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The US is preparing $2 trillion to stimulate its economy. Will it be enough?

John Detrixhe
By John Detrixhe

Future of finance reporter

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Global Economic Disruptions

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The White House and the Senate have agreed on a $2 trillion stimulus package to bolster the US economy, which is being ravaged by widespread business closures to contain the spread of the coronavirus. The measures are more than twice the size of the stimulus injection after the financial crisis in 2008.

Stock markets, at least briefly, lurched higher on signs that the stimulus deal, worth about 10% of the US gross domestic product, would pass. Governments around the world are gearing up to spend and lend at least $4.4 trillion—a number that’s still growing—as Germany and the UK prepare measures amounting to 15% or more of GDP.

Economists including Harvard professor Kenneth Rogoff have been urging politicians to implement massive stimulus packages to counteract the unprecedented disruption from the Covid-19 pandemic. While the magnitude of the measures discussed in Washington is unquestionably vast, even more money may be needed. Neil Dutta, head of US economics at Renaissance Macro Economics, thinks the Trump administration may need to dish out as much as $3 trillion.

“The losses are cascading and every week that goes by is another massive hit,” Dutta says. “There’s no science to it, but the more open-ended the commitment is the better.”

The Senate’s stimulus plans include:

  • Direct payments of $1,200 for most adults and $500 for each child
  • Unemployment insurance will be extended by four months, with wider eligibility and increased benefits
  • $500 billion to back loans for companies, industries (including the airline sector), and states
  • $367 billion for small businesses
  • $150 billion of stimulus funds for state and local governments
  • $130 billion for healthcare providers and hospitals

The looming global recession is different from any in recent memory. Whereas downturns typically reflect pessimism and a loss of confidence among investors and businesses, this one is being self-induced as governments deliberately turn off their economies. Economists at JPMorgan say the depth of the recession will be unprecedented, with the US economy contracting 14% next quarter and GDP in the euro area declining by 22%. They say the global GDP will shrink 1.1% this year, only the second time it has contracted since World War II.

How the global economy emerges depends on the interaction between efforts to contain the virus and measures that preserve industries that will undergo financial deep freeze. The idea is to avoid widespread defaults and job losses so that the economy can get back on its feet sooner.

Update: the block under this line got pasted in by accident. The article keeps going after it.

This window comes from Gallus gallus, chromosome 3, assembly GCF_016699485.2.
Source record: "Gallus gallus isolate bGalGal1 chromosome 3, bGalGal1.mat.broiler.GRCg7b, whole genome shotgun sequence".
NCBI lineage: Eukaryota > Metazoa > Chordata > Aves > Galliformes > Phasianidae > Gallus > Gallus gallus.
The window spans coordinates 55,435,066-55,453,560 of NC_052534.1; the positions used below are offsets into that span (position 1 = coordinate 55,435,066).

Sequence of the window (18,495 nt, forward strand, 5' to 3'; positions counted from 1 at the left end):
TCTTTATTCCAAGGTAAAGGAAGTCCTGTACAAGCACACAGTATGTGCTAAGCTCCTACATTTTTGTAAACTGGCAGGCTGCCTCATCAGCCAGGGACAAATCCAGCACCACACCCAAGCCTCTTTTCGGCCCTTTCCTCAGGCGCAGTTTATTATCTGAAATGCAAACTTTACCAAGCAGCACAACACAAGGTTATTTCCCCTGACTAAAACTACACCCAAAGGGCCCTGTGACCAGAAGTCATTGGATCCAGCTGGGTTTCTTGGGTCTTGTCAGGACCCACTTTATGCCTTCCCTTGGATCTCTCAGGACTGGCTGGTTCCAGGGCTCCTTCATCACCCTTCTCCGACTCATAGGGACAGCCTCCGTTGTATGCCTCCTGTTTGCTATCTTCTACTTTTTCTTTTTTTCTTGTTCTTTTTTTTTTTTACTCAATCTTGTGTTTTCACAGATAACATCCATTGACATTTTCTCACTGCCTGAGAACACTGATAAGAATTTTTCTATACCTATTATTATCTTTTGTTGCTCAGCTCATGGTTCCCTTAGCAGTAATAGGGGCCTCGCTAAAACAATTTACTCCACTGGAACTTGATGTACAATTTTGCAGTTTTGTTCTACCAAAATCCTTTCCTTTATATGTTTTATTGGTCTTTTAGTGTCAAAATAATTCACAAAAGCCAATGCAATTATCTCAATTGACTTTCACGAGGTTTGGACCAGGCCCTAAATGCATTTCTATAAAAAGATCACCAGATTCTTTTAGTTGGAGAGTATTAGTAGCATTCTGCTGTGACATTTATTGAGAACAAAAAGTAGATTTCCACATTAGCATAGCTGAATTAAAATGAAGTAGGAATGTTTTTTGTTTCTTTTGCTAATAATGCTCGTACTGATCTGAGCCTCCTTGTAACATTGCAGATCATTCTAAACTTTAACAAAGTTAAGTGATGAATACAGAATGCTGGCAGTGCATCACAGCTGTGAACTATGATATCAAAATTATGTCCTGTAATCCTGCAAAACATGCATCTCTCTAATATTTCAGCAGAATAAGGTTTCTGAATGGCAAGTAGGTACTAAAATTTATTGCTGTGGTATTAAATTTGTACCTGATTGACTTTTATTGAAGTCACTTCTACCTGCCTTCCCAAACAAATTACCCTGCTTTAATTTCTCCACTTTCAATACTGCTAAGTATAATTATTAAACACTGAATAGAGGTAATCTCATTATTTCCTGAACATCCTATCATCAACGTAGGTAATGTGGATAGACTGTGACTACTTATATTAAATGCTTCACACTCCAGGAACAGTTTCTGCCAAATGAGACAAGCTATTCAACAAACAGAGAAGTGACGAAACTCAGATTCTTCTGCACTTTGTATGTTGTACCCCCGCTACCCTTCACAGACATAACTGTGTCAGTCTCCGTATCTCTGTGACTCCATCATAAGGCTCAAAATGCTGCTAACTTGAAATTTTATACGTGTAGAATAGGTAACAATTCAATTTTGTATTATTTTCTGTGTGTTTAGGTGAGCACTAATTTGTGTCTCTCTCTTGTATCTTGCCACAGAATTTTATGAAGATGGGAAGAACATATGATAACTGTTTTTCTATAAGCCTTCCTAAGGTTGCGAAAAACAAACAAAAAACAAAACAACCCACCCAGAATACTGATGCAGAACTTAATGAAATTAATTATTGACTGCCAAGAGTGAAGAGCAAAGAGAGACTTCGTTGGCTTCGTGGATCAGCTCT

As the coronavirus pandemic worsens, one of the many difficulties is supporting thousands of small business that provide millions of jobs. In the US, these smaller enterprises employ nearly 50% of the workforce, according to Karen Mills, who ran the Small Business Administration during the Obama presidency. Keeping them solvent increases the odds of a faster recovery, and Mills recommends interest-free loans and other measures to keep them afloat.

In the meantime, opinions are mixed on whether the rebound will be a sharp “V-shaped” recovery, or something that’s longer, more protracted, and painful.

Jason Furman, the Harvard professor and former Obama economic advisor, told Business Insider that he wouldn’t count on a quick turnaround. The massive stimulus the US is about to receive gives it a better chance of a fast recovery, but it still takes time for bankrupt businesses to be reorganized, and for fired workers to get employment again. Economist Gary Shilling told Bloomberg Radio that this disruption is having a “decided” impact on confidence for consumers and businesses in the US. Instead of a V-shape bounce back, he expects an “endless L”: it will still take a long time to restore delicate supply chains, he said.

Others are more optimistic. Economists at JPMorgan think there will be a strong snapback if activity is able to get up and going by the middle of 2020. Dutta at Renaissance Macro said the economic data in March and April will be ugly, but there may be economic growth again by June.

“There’s going to be mechanical bounce in activity just as things turn on,” he said.  “That will give you a kick going into the third quarter.”

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